Before his most fabulous adventure (celebrated by John G. Neihardt in The Song of Hugh Glass and by Frederick Manfred in Lord Grizzly), Hugh Glass was captured by the buccaneer Jean Lafitte and turned pirate himself until his first chance to escape. Soon he fell prisoner to the Pawnees and lived for four years as one of them before he managed to make his way to St. Louis. Next he joined a group of trappers to open up the fur-rich, Indian-held territory of the Upper Missouri River. Then unfolds the legend of a man who survived under impossible conditions: robbed and left to die by his comrades, he struggled alone, unarmed, and almost mortally wounded through two thousand miles of wilderness.
A fur trader from 1878 to 1904, Schultz married a Pikuni (Blackfoot) woman, became a member of the tribe, and was given the Blackfoot name Apikuni. With the disappearance of the buffalo it was as difficult for Schultz to adjust to the new way of life as it was for the other Blackfeet. He took to the mountains and explored the eastern slope of the Rockies, hunting game and guiding other hunters and explorers, including George Bird Grinnell, the Baring brothers, and Ralph Pulitzer. He named mountains, glaciers, and lakes; he was the first to identify the mountain goat; and through his and Grinnell's efforts the northern portion of the American Rockies was set apart as Glacier National Park.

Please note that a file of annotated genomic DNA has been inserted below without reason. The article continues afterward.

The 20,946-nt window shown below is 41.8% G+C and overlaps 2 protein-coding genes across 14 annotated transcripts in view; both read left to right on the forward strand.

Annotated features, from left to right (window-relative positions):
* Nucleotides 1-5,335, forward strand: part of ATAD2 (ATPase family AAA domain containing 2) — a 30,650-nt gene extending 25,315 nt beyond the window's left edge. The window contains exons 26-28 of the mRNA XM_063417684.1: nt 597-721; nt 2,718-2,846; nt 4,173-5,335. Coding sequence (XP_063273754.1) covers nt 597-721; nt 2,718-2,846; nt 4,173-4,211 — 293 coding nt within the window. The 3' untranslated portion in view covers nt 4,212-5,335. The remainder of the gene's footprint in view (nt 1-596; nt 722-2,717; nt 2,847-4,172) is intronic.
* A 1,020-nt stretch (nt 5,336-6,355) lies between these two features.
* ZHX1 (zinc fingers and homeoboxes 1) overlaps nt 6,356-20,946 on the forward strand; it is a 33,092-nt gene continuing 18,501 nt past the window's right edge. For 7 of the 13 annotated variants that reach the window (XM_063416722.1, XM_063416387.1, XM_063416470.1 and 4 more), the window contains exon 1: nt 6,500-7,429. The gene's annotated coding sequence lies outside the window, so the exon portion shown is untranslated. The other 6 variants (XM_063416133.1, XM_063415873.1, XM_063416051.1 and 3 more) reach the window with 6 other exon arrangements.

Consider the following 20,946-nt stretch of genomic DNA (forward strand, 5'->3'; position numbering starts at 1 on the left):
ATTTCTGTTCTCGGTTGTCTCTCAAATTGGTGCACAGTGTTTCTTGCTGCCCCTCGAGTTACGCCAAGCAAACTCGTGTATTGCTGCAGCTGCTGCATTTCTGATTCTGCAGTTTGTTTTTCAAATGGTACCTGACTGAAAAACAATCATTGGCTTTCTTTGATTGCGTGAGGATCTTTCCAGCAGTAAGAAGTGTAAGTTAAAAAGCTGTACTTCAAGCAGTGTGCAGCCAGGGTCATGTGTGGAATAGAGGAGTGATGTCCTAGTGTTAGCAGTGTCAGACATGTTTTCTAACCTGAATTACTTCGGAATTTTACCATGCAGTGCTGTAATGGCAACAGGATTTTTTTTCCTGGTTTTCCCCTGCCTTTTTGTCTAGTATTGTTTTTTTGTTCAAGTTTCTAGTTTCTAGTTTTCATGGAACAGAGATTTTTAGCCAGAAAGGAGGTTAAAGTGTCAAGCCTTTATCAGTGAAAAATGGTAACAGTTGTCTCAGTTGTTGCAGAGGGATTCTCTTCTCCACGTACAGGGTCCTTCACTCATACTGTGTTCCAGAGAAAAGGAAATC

A language carries a people's memories, whether they are recounted as individual reminiscences, as communal history, or as humorous tales. This collection of stories from Anishinaabe elders offers a history of a people at the same time that it seeks to preserve the language of that people.>
As fluent speakers of Ojibwe grow older, the community questions whether younger speakers know the language well enough to pass it on to the next generation. Young and old alike are making widespread efforts to preserve the Ojibwe language, and, as part of this campaign, Anton Treuer has collected stories from Anishinaabe elders living at Leech Lake, White Earth, Mille Lacs, Red Lake, and St. Croix reservations.